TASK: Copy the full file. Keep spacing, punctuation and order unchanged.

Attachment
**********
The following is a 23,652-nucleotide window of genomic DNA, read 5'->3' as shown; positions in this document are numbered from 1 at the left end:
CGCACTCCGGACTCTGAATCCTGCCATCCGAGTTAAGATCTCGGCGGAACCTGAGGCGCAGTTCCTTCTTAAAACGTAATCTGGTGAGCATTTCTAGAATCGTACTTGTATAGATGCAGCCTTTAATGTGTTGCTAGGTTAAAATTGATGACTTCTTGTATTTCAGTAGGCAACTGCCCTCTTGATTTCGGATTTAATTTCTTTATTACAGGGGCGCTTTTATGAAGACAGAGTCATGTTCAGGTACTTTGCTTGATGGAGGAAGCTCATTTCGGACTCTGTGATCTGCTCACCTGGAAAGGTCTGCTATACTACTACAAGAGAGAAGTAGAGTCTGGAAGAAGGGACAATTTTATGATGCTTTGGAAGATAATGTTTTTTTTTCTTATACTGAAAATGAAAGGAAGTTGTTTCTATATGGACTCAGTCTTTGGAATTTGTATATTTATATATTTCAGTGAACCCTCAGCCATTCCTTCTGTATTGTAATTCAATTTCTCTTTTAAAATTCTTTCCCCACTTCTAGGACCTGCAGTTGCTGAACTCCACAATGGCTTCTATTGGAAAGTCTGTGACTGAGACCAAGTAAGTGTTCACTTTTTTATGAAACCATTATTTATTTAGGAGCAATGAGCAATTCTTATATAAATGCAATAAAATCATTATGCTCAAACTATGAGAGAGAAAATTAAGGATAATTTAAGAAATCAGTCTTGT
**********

The following is a 23,652-nucleotide window of genomic DNA, read 5'->3' as shown; positions in this document are numbered from 1 at the left end:
CGCACTCCGGACTCTGAATCCTGCCATCCGAGTTAAGATCTCGGCGGAACCTGAGGCGCAGTTCCTTCTTAAAACGTAATCTGGTGAGCATTTCTAGAATCGTACTTGTATAGATGCAGCCTTTAATGTGTTGCTAGGTTAAAATTGATGACTTCTTGTATTTCAGTAGGCAACTGCCCTCTTGATTTCGGATTTAATTTCTTTATTACAGGGGCGCTTTTATGAAGACAGAGTCATGTTCAGGTACTTTGCTTGATGGAGGAAGCTCATTTCGGACTCTGTGATCTGCTCACCTGGAAAGGTCTGCTATACTACTACAAGAGAGAAGTAGAGTCTGGAAGAAGGGACAATTTTATGATGCTTTGGAAGATAATGTTTTTTTTTCTTATACTGAAAATGAAAGGAAGTTGTTTCTATATGGACTCAGTCTTTGGAATTTGTATATTTATATATTTCAGTGAACCCTCAGCCATTCCTTCTGTATTGTAATTCAATTTCTCTTTTAAAATTCTTTCCCCACTTCTAGGACCTGCAGTTGCTGAACTCCACAATGGCTTCTATTGGAAAGTCTGTGACTGAGACCAAGTAAGTGTTCACTTTTTTATGAAACCATTATTTATTTAGGAGCAATGAGCAATTCTTATATAAATGCAATAAAATCATTATGCTCAAACTATGAGAGAGAAAATTAAGGATAATTTAAGAAATCAGTCTTGT